Archive for the ‘media relations’ Category
When I used to do media relations for a university, I was — all modesty aside — pretty good with a news hook. When there was a disease outbreak, a political crisis, or whatever, I could find an expert in our faculty and get that person in front of microphones pretty darn quickly. I remember the big power outage in 2003. I got a call from a radio program doing crisis coverage asking if I had any experts in history of society before electricity. As it happened, I knew a great social historian who was both expert in that period of history and a good interview. I told the producer “Give me a minute”, hung up, found the prof’s home phone (everything was shut down), called him, and within 10 minutes, he was on live national radio talking about the changes that widespread electrification brought to Canadian society and what this power outage could teach us.
But there’s a material difference between finding a news hook and newsjacking. Newsjacking is an attempt by an organization to exploit an event for its own purposes. This can be done well. For example, when there was a power outage at the Super Bowl, Oreo had a spectacularly successful tweet out in mere minutes:
But that’s a best-case scenario.
- A fashion house sending out a release and photos showing actor Amy Adams with one of its handbags. The photo was taken at Philip Seymour Hoffman’s funeral service.
- Another fashion retailer using the unrest in Syria to create a “boots on the ground” themed tweet. (Two of three examples from this blog.)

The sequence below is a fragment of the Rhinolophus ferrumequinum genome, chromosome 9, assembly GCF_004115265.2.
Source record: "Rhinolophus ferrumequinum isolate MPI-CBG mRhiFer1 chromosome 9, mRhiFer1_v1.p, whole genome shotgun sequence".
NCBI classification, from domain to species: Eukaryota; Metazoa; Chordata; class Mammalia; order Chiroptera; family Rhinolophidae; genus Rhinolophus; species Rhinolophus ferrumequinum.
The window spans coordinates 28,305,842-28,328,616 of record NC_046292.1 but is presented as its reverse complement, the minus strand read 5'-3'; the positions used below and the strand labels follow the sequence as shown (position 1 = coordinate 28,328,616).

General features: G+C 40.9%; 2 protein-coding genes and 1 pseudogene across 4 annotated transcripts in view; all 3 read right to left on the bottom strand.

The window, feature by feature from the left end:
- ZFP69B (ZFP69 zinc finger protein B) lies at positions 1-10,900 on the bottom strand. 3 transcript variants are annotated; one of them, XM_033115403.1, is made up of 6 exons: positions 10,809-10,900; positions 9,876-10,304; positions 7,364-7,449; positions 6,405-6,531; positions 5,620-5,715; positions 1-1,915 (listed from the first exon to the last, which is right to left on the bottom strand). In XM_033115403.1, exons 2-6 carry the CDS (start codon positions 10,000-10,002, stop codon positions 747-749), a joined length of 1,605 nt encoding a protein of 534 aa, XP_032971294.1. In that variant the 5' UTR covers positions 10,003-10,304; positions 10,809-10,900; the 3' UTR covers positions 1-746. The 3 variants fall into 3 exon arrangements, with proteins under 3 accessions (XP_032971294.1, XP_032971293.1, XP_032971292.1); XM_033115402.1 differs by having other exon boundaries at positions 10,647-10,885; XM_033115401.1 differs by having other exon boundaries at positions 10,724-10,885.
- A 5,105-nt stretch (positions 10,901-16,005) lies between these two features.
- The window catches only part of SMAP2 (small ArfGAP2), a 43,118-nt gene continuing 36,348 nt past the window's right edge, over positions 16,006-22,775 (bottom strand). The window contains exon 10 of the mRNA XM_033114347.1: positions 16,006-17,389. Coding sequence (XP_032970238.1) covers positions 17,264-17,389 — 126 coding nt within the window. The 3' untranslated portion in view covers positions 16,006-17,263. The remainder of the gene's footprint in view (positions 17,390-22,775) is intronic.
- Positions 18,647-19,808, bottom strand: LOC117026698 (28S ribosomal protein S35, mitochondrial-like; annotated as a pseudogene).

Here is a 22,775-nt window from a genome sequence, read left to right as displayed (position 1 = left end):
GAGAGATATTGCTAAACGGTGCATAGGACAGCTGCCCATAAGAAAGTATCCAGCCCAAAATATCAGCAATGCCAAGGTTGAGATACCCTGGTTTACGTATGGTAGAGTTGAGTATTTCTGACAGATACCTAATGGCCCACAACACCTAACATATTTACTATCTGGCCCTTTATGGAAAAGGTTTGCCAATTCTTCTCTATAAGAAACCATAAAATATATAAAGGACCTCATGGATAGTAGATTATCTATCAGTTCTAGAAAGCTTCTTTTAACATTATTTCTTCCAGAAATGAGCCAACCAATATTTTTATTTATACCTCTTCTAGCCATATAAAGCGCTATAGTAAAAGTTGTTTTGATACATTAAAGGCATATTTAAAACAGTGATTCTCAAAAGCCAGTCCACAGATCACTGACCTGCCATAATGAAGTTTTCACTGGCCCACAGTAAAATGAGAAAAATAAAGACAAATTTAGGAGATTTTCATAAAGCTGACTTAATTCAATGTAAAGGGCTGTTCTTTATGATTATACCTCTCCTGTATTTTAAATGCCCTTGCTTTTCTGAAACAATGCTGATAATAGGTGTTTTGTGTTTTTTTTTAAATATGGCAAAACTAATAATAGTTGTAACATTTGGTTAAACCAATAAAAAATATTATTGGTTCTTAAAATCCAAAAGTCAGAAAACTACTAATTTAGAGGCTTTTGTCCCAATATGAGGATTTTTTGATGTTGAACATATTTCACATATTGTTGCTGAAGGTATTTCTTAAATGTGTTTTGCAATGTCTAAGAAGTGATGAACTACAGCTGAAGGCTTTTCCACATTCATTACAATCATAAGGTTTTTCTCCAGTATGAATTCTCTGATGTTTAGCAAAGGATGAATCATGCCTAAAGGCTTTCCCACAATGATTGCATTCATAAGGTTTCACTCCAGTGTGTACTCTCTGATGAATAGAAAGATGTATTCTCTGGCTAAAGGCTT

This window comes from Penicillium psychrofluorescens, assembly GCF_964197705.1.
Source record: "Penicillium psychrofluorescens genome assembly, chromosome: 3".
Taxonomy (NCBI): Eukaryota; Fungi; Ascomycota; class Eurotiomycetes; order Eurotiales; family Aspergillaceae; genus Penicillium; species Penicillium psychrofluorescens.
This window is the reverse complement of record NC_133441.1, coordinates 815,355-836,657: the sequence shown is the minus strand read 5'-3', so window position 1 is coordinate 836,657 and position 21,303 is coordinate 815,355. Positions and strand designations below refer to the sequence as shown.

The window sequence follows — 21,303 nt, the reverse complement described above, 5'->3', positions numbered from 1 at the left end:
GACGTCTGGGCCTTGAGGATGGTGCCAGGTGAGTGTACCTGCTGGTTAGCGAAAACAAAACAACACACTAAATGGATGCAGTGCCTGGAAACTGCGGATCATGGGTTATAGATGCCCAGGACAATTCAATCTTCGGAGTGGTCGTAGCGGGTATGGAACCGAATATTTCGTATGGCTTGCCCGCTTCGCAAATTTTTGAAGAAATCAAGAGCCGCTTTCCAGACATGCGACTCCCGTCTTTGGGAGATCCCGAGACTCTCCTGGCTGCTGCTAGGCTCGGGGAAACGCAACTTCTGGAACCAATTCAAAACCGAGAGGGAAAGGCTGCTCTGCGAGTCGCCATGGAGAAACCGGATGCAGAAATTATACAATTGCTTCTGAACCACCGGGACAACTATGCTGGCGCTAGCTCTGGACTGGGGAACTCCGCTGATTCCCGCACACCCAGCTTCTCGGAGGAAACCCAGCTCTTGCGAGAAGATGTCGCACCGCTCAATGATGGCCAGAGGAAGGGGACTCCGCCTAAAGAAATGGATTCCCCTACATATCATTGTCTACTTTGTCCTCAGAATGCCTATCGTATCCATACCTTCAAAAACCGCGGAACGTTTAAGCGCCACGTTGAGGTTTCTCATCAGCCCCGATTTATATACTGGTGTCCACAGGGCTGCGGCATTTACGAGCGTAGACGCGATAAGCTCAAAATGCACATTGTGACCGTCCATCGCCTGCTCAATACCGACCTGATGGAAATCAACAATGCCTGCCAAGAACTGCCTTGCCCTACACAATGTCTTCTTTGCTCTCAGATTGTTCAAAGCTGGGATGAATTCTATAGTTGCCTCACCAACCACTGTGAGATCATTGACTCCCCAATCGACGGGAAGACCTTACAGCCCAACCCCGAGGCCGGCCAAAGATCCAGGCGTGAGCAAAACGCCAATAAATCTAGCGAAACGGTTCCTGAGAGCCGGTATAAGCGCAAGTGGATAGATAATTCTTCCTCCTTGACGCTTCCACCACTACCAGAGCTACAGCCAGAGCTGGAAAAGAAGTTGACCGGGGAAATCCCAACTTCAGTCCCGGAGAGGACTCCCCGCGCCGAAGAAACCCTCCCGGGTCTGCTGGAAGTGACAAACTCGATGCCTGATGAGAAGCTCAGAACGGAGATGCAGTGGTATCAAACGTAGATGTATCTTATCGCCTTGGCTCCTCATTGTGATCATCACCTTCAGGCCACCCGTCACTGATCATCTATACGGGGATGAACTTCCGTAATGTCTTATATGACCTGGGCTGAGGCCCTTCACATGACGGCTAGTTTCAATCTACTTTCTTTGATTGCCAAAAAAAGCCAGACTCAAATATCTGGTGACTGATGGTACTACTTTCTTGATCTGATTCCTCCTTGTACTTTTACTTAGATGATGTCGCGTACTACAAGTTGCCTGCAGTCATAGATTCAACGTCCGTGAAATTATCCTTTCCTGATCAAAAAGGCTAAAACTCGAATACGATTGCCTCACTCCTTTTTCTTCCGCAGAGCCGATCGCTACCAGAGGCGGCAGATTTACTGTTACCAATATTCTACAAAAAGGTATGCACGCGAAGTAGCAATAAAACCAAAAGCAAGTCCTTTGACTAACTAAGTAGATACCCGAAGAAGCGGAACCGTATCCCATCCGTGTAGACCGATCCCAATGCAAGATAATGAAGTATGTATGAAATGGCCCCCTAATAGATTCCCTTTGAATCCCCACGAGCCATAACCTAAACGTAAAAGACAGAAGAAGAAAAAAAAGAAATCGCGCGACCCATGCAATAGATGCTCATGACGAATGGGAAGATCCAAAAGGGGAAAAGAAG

Or, just this morning:
- A PR company suggesting that the death of Robin Williams was an opportunity to talk about identity theft and pitching their client as an interview.
I guess it needs to be said. This is wrong. It’s tacky and tasteless and gross. So I’m going to suggest we do a couple of things.
- If you receive this sort of messaging, don’t use it. Don’t make it successful. Contact the company and tell them how offensive their action is. Tell them this will cause the opposite of their desired goal (whether that’s sales, media attention, or whatever). Don’t share their content. Don’t give it a life that it doesn’t deserve.
- If your company is being told it should do this, be very cautious. If the idea is related to some sort of tragic event, it’s almost impossible to think of a good reason to do it. Run it past some people not connected to the idea. See if it seems tacky or opportunistic. Err on the side of caution.
Communicators — we can be better than this. Please don’t do this.
It’s hard not to love crowdfunding. I’ve participated in a pile of them. Musicians trying to record a CD? Where do I click? Woman turning a cancer diagnosis into a movement to advocate for more research and to provide items of comfort to folks with cancer? I’m in.
In a nutshell: